Friday, May 18, 2012
Mother's Day (2010)
This particular remake seemed to avoid the ire of fans when the making of it was first announced. The original Troma production was both bizarre and downright nasty but not as highly regarded as most films in terms of 'Oh my god, that's a classic! How will they ever top it? What a travesty.' Helmed by Saw series vet Darren Lynn Bousman, genre fans seemed to be genuinely interested in the effort. Coupled with the fact that the mother was to be played by one of my favorite onscreen creepies, Rebecca 'The Hand That Rocks The Cradle' De Mornay, this felt like a remake that was primed to be better than it's predecessor. Well is it? Read on.
A trio of misfit brothers find themselves in a bit of a pickle. They just held up a bank and one of them got mortally injured in the process. Driving around and frantically trying to contact dear ol' mom (De Mornay) on their cellphone (whom they haven't seen in quite some time), they eventually give up and decide to head to their boyhood home with the hope that she's there to help them. The only problem? The house was foreclosed on not too long ago and the new occupants of the house are having a house warming party of sorts. Whoops.
Arriving at their former place of residence, the two non-injured boys encounter the unexpected group and quickly take control of the house. One of the friends is revealed to be a doctor and instantly he's threatened with the notion that if he doesn't save their injured brother, he will quickly be on the receiving end of a high caliber pistol.
The rest of the group party away in complete obliviousness. That is, of course, until they come into contact with one of the brothers who is wildly psychotic and would love nothing more than to kill off the whole lot. But his emotions are kept in check when dear ol' mom is finally reached and she arrives on the scene. Mom comes in and at first, she's a calming presence. She reassures the group that all they want to do is get out and get on with their lives. The only problem? Well there's more than one besides the son being injured. It's also revealed that the boys were sending huge wads of cash back home to mom and either the husband or wife were hiding the money somewhere in the house.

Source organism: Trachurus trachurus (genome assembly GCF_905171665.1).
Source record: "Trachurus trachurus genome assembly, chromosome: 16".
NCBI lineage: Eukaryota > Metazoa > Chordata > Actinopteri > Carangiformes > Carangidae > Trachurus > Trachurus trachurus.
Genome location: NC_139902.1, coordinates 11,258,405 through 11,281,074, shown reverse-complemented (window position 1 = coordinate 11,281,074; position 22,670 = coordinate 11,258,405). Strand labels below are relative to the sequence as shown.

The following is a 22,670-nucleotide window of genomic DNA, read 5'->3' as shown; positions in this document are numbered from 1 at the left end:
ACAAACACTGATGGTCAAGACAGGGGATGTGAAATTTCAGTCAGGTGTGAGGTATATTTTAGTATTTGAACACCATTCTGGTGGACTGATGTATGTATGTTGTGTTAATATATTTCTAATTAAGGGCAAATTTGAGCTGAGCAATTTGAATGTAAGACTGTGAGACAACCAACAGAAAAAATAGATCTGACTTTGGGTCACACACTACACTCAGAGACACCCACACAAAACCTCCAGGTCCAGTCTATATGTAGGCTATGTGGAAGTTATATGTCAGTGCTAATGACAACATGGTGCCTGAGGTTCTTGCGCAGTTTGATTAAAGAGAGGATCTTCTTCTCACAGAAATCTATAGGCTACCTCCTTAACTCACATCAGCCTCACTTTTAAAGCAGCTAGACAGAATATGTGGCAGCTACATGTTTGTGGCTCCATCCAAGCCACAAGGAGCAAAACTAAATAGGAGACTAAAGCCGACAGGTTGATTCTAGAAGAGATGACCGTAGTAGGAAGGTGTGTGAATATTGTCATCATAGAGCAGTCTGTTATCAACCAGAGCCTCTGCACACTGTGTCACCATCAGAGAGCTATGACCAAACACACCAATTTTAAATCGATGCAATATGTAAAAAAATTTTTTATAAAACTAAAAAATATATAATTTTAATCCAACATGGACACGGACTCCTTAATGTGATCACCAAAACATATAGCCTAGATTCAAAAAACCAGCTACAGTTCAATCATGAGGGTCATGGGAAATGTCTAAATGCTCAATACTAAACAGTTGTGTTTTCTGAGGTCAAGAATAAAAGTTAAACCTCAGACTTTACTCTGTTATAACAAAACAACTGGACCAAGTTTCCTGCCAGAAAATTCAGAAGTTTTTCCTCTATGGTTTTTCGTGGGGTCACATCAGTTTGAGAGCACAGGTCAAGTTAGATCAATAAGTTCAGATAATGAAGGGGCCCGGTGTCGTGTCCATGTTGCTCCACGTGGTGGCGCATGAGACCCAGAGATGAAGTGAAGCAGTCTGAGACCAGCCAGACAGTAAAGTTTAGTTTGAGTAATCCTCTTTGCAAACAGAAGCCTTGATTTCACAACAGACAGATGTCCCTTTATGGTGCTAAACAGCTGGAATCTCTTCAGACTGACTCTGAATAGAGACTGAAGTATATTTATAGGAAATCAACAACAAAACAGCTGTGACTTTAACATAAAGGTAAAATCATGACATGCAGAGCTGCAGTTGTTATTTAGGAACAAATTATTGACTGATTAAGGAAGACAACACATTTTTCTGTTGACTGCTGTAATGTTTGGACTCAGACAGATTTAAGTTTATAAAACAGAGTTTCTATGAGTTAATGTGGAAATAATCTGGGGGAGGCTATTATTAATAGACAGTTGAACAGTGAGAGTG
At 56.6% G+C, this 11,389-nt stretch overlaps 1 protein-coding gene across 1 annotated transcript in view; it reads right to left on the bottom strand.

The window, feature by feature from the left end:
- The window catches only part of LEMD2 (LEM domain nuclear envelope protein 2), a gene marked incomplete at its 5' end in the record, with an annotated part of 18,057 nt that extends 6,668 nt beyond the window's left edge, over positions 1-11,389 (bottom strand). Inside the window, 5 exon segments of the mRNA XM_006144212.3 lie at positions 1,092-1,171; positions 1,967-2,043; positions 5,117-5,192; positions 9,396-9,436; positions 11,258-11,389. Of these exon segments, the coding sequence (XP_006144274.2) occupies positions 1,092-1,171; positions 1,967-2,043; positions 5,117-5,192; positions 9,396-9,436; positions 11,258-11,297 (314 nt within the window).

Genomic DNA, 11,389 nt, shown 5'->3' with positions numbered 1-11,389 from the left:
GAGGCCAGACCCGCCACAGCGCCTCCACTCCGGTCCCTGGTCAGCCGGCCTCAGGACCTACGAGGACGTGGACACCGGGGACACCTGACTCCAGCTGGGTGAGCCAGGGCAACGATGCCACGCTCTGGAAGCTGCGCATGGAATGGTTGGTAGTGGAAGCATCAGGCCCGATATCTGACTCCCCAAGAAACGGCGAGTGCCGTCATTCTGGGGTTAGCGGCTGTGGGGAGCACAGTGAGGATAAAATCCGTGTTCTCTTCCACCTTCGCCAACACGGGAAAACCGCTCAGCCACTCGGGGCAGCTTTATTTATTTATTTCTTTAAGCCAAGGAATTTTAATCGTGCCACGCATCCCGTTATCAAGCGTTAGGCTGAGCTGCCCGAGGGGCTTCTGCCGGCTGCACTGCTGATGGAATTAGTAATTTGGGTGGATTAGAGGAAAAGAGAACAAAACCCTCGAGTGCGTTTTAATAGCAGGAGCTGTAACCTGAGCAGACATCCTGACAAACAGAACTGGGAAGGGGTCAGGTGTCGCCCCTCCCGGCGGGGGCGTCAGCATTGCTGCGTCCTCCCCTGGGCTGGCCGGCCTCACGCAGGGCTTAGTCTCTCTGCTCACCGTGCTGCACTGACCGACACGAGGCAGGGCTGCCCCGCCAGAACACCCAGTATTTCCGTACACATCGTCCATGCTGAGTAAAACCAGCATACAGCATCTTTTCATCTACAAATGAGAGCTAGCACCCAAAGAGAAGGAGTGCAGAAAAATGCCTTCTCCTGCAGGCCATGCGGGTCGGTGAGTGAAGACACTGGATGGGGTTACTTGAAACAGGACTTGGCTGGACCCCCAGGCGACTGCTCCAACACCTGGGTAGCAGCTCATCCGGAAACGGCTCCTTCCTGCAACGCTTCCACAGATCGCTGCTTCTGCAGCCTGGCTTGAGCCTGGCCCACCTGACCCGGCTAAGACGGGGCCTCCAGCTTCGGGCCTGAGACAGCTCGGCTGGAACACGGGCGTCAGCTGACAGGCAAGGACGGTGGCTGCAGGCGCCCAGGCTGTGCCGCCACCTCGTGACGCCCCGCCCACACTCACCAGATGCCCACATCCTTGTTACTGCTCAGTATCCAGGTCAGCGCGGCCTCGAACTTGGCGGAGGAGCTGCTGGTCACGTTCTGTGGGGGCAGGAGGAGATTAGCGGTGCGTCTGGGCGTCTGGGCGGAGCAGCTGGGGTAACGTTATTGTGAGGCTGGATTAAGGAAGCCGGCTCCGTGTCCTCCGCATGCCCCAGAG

The vast majority of the rest of the film is a bit of a cat and mouse game as certain captives try to escape and get help and one of the boys takes the woman of the house out to get money out of the ATM. They need the money to pay some guy to get them across the border. Oh, and there is a subplot that involves mother being a baby snatcher and a notion that all of her kids may or may not be born of her womb.
The problem with the film is that it becomes very long and drawn out as not only the past of the mother is revealed but also why the money was being hidden from them. In addition, the only character that has more than one dimension is DeMornay's. But even that fact begins to grate as her performance fluctuates considerably. At first a calming presence, subdued, but with a bit of a sinister undertone, it then gives way to being really over the top and just downright silly.
Still, I've seen a lot worse. There are some great gore moments in the film and even though it could have benefited from some serious editing, it still kept my attention throughout. In terms of being better than the original, well, it's just different. Not quite as creepy but just as nasty. It's definitely worth a watch.
Cortez the Killer